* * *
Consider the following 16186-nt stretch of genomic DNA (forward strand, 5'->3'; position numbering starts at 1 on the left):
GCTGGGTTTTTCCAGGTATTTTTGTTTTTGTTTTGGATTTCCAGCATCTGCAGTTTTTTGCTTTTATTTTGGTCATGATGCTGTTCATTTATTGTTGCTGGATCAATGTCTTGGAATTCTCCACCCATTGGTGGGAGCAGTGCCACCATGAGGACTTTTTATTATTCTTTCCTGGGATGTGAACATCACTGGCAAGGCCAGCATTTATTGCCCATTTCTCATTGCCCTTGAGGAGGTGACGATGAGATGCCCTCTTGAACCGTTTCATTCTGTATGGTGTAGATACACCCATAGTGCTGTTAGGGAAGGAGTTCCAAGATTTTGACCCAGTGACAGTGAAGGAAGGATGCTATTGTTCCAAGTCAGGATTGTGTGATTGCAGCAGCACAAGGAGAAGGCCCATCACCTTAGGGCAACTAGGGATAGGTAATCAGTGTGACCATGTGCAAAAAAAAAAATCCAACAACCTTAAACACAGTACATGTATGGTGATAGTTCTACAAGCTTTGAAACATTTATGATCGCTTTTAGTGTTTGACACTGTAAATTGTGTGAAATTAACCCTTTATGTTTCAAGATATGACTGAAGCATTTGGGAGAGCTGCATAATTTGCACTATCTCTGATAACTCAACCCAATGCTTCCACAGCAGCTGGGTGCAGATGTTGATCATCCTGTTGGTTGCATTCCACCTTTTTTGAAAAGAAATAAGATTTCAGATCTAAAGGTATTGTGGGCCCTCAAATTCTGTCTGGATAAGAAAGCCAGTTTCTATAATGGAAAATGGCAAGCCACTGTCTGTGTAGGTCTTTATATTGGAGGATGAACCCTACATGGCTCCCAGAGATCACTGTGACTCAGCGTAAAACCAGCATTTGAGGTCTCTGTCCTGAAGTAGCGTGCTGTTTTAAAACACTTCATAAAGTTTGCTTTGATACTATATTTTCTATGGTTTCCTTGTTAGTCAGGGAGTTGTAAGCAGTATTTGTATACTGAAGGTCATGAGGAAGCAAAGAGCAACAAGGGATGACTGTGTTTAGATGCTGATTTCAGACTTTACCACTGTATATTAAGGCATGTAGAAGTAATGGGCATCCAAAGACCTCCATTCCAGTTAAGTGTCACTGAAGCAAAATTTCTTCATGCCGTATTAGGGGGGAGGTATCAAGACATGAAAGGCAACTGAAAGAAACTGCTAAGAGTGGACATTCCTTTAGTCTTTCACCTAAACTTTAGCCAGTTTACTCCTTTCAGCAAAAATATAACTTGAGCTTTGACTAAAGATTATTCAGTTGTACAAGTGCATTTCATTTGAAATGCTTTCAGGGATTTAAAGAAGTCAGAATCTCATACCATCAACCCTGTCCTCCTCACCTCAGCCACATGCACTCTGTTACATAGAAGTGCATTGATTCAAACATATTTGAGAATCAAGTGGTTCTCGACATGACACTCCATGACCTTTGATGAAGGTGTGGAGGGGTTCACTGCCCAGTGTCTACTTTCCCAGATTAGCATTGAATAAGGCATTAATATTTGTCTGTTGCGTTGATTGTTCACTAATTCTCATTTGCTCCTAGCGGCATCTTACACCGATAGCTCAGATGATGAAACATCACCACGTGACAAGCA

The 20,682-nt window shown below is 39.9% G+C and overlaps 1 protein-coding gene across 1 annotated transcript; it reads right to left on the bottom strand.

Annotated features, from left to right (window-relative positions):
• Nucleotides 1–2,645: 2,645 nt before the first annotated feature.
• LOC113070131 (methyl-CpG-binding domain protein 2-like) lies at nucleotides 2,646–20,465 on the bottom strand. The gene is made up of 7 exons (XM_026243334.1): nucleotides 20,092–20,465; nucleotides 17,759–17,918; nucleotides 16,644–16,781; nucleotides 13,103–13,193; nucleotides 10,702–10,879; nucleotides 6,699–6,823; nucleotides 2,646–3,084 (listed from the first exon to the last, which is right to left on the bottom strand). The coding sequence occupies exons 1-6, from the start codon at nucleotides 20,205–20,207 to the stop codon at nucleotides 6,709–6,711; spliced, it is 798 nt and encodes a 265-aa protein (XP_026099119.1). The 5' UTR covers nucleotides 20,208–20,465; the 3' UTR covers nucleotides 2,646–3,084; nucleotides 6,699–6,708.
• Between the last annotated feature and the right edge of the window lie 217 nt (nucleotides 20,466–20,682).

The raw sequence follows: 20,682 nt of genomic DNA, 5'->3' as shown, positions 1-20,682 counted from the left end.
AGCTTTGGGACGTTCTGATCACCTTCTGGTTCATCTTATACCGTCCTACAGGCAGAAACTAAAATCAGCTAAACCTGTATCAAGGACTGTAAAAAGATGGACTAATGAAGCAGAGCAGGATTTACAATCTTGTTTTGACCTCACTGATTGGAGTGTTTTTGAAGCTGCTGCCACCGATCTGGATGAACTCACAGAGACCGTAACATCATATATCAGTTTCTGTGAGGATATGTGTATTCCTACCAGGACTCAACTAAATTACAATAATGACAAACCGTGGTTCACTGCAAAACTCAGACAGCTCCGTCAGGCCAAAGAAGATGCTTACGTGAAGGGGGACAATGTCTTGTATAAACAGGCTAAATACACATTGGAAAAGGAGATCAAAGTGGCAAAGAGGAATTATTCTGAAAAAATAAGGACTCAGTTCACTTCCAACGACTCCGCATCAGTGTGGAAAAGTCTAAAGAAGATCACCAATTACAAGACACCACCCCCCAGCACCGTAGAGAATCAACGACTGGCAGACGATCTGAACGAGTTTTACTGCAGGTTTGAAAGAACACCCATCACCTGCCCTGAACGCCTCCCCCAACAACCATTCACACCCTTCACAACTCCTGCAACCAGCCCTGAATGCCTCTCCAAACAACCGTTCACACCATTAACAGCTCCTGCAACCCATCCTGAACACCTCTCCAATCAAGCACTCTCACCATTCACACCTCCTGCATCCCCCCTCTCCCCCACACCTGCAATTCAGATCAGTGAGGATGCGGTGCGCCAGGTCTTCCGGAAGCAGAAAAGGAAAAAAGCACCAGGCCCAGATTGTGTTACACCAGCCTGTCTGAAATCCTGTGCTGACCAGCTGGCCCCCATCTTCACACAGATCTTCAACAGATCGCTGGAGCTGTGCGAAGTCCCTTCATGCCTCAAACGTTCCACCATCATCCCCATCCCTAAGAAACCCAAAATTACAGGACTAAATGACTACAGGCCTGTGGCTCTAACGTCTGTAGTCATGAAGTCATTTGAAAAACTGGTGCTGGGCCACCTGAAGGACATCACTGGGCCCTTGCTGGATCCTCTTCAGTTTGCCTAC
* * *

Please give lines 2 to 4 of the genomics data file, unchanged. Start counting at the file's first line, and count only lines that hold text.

GCTGGGTTTTTCCAGGTATTTTTGTTTTTGTTTTGGATTTCCAGCATCTGCAGTTTTTTGCTTTTATTTTGGTCATGATGCTGTTCATTTATTGTTGCTGGATCAATGTCTTGGAATTCTCCACCCATTGGTGGGAGCAGTGCCACCATGAGGACTTTTTATTATTCTTTCCTGGGATGTGAACATCACTGGCAAGGCCAGCATTTATTGCCCATTTCTCATTGCCCTTGAGGAGGTGACGATGAGATGCCCTCTTGAACCGTTTCATTCTGTATGGTGTAGATACACCCATAGTGCTGTTAGGGAAGGAGTTCCAAGATTTTGACCCAGTGACAGTGAAGGAAGGATGCTATTGTTCCAAGTCAGGATTGTGTGATTGCAGCAGCACAAGGAGAAGGCCCATCACCTTAGGGCAACTAGGGATAGGTAATCAGTGTGACCATGTGCAAAAAAAAAAATCCAACAACCTTAAACACAGTACATGTATGGTGATAGTTCTACAAGCTTTGAAACATTTATGATCGCTTTTAGTGTTTGACACTGTAAATTGTGTGAAATTAACCCTTTATGTTTCAAGATATGACTGAAGCATTTGGGAGAGCTGCATAATTTGCACTATCTCTGATAACTCAACCCAATGCTTCCACAGCAGCTGGGTGCAGATGTTGATCATCCTGTTGGTTGCATTCCACCTTTTTTGAAAAGAAATAAGATTTCAGATCTAAAGGTATTGTGGGCCCTCAAATTCTGTCTGGATAAGAAAGCCAGTTTCTATAATGGAAAATGGCAAGCCACTGTCTGTGTAGGTCTTTATATTGGAGGATGAACCCTACATGGCTCCCAGAGATCACTGTGACTCAGCGTAAAACCAGCATTTGAGGTCTCTGTCCTGAAGTAGCGTGCTGTTTTAAAACACTTCATAAAGTTTGCTTTGATACTATATTTTCTATGGTTTCCTTGTTAGTCAGGGAGTTGTAAGCAGTATTTGTATACTGAAGGTCATGAGGAAGCAAAGAGCAACAAGGGATGACTGTGTTTAGATGCTGATTTCAGACTTTACCACTGTATATTAAGGCATGTAGAAGTAATGGGCATCCAAAGACCTCCATTCCAGTTAAGTGTCACTGAAGCAAAATTTCTTCATGCCGTATTAGGGGGGAGGTATCAAGACATGAAAGGCAACTGAAAGAAACTGCTAAGAGTGGACATTCCTTTAGTCTTTCACCTAAACTTTAGCCAGTTTACTCCTTTCAGCAAAAATATAACTTGAGCTTTGACTAAAGATTATTCAGTTGTACAAGTGCATTTCATTTGAAATGCTTTCAGGGATTTAAAGAAGTCAGAATCTCATACCATCAACCCTGTCCTCCTCACCTCAGCCACATGCACTCTGTTACATAGAAGTGCATTGATTCAAACATATTTGAGAATCAAGTGGTTCTCGACATGACACTCCATGACCTTTGATGAAGGTGTGGAGGGGTTCACTGCCCAGTGTCTACTTTCCCAGATTAGCATTGAATAAGGCATTAATATTTGTCTGTTGCGTTGATTGTTCACTAATTCTCATTTGCTCCTAGCGGCATCTTACACCGATAGCTCAGATGATGAAACATCACCACGTGACAAGCA

The 20,682-nt window shown below is 39.9% G+C and overlaps 1 protein-coding gene across 1 annotated transcript; it reads right to left on the bottom strand.

Annotated features, from left to right (window-relative positions):